LA Weekly 5.13.10
When you were writing Wilson, did you have a specific range of years that you were working with?
I did have it sort of figured out. I wanted it to be as timeless as possible. I have him using a pay phone in one of the strips. It's really supposed to be 2008 or so, there weren't a lot of pay phones, but it's still plausible. He's certainly the guy who would walk eighty blocks to find a pay phone because he doesn't have a cell phone. It kind of fit his character. It's generally in the 21st century. The ending strips I think are maybe in the future, they're maybe 2014, but it's in the first fifteen, twenty years of the 21st century.

Amazon 30 minute podcast

Mother Jones 5.13.10
MJ: So what are the outsider nerds into now?
DC: I don't think there are any outsiders anymore. It's good for the outsiders; I don't know if it's good for our culture. I think it was good to have this mass culture that we all reacted to in some way. I was thinking the other day that there will never be another form of music that everybody has to respond to—like disco.

Willamette Week 5.12.10
Do you ever get bored with making comics, or is it more fun now than when you were younger?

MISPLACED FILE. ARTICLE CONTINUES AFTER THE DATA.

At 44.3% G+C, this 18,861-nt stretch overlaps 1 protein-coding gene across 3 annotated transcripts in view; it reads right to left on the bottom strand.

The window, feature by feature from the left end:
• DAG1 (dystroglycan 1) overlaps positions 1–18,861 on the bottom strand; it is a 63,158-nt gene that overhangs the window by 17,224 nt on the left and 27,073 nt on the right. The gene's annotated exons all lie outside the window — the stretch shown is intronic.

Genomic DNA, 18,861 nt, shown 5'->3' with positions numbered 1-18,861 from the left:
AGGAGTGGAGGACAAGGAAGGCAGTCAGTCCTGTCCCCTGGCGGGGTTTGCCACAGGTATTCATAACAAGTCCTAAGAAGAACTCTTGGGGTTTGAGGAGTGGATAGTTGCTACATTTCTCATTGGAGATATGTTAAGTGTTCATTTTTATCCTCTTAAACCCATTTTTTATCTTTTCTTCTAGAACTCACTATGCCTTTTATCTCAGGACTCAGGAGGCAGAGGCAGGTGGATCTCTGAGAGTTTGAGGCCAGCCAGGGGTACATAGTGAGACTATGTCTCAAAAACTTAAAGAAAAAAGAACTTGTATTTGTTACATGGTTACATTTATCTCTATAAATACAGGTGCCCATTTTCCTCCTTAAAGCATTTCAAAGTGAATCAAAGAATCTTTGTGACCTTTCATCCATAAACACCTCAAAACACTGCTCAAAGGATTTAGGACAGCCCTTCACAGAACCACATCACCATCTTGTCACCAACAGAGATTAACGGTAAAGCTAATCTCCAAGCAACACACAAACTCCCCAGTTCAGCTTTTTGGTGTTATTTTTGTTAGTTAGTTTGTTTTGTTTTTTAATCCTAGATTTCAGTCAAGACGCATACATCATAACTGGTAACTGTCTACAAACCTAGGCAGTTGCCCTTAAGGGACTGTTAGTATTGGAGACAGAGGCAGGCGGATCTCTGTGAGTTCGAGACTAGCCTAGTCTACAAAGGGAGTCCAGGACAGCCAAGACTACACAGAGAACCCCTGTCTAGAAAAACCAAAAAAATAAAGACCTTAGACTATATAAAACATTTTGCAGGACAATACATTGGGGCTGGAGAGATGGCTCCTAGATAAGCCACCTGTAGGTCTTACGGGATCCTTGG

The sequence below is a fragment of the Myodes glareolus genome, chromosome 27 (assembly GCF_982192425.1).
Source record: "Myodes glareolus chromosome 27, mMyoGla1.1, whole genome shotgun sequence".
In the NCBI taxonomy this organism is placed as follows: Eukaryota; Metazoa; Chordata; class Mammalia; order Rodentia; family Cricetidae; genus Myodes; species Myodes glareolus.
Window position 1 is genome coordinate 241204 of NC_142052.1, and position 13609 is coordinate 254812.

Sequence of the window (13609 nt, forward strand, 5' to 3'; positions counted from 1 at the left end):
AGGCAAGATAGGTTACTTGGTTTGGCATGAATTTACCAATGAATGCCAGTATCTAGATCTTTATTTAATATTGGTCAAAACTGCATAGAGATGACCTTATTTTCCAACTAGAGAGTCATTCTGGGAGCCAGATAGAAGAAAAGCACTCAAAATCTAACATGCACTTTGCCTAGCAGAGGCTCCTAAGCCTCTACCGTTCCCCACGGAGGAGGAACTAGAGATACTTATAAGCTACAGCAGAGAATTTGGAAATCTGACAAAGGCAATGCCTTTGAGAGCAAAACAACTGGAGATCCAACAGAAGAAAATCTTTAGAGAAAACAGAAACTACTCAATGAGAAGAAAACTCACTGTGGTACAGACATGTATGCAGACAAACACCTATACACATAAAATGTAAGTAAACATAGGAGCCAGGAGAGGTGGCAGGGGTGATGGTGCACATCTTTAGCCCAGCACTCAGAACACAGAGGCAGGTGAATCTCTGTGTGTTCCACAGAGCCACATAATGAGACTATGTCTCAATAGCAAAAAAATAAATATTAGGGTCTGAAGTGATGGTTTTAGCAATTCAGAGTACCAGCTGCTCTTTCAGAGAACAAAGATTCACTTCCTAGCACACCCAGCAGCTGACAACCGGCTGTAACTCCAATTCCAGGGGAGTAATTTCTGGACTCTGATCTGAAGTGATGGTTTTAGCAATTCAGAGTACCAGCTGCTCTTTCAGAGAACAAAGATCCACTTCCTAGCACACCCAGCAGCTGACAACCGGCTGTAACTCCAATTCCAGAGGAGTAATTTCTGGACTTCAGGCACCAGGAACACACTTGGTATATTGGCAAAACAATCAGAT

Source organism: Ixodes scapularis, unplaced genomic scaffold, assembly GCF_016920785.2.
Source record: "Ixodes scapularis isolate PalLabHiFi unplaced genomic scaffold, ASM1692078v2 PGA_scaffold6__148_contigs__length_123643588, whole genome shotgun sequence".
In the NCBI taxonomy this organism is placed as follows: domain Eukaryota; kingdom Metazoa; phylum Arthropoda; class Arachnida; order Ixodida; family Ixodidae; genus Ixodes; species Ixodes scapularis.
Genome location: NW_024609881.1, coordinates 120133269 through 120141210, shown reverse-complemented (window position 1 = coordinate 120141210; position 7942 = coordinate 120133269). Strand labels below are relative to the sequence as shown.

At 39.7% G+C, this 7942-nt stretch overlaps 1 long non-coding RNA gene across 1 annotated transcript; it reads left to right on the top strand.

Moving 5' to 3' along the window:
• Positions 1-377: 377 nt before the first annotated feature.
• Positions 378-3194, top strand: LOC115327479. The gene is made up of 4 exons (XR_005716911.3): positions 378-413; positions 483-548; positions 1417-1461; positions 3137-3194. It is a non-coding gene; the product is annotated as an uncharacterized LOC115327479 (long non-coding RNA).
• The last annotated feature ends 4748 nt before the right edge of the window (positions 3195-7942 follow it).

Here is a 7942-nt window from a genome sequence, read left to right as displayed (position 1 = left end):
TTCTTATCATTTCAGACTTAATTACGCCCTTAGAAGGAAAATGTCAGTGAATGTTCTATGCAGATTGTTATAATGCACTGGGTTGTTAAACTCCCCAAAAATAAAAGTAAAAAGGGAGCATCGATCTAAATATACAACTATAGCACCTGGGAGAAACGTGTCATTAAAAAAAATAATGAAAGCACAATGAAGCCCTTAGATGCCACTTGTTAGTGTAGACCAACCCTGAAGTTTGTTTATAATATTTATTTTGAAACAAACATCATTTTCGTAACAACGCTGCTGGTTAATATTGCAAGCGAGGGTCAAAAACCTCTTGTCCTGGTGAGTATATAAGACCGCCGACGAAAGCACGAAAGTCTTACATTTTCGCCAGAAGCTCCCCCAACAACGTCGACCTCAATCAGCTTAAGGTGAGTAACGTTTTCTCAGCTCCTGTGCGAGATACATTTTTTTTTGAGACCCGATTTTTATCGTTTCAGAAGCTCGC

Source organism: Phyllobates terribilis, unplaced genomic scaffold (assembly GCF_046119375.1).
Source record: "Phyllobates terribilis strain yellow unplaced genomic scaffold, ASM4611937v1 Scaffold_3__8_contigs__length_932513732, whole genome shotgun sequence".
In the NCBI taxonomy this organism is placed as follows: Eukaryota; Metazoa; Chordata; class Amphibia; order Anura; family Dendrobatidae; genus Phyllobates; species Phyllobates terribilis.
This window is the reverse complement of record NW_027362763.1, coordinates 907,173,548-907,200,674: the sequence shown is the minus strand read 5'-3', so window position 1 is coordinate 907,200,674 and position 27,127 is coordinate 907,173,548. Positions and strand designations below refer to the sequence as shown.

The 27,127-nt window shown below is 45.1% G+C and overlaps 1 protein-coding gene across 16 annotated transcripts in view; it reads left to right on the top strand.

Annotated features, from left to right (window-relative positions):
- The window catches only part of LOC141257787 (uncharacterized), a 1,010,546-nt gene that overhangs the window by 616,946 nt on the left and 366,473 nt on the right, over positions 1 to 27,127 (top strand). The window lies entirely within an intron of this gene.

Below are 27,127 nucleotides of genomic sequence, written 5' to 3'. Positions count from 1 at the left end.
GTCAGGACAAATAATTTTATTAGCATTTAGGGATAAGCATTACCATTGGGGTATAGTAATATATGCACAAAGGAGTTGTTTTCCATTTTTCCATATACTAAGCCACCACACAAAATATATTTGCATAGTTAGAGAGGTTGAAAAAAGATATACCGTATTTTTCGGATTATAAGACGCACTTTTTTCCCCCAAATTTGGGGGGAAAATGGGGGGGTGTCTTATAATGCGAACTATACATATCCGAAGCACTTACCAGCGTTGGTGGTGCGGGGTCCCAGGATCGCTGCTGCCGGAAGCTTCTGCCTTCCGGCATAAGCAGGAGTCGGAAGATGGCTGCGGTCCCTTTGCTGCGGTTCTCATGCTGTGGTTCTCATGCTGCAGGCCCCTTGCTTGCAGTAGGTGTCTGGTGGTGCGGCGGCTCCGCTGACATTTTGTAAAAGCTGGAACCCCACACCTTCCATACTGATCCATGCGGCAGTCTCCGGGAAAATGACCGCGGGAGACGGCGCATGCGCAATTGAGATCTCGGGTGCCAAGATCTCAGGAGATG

I have to say, it gets much, much more fun. When I was younger, it was such a struggle to get what I was trying to achieve, I would work and work and work to just get one page right, but then you’ve got to do the next page. I had to do that with Velvet Glove, I had to keep that style going for 150 pages, and that got really tiresome. And I was constantly just going, “That looks horrible!” and feeling terrible about it. In the last 10 years, I like the way the drawing looks, and it feels sort of effortless.

CBC Q podcast 5.6.10

The Star (Toronto) 5.6.10
About Wilson, as a character, it would be kind of hard for readers not to make a connection between you and Wilson himself.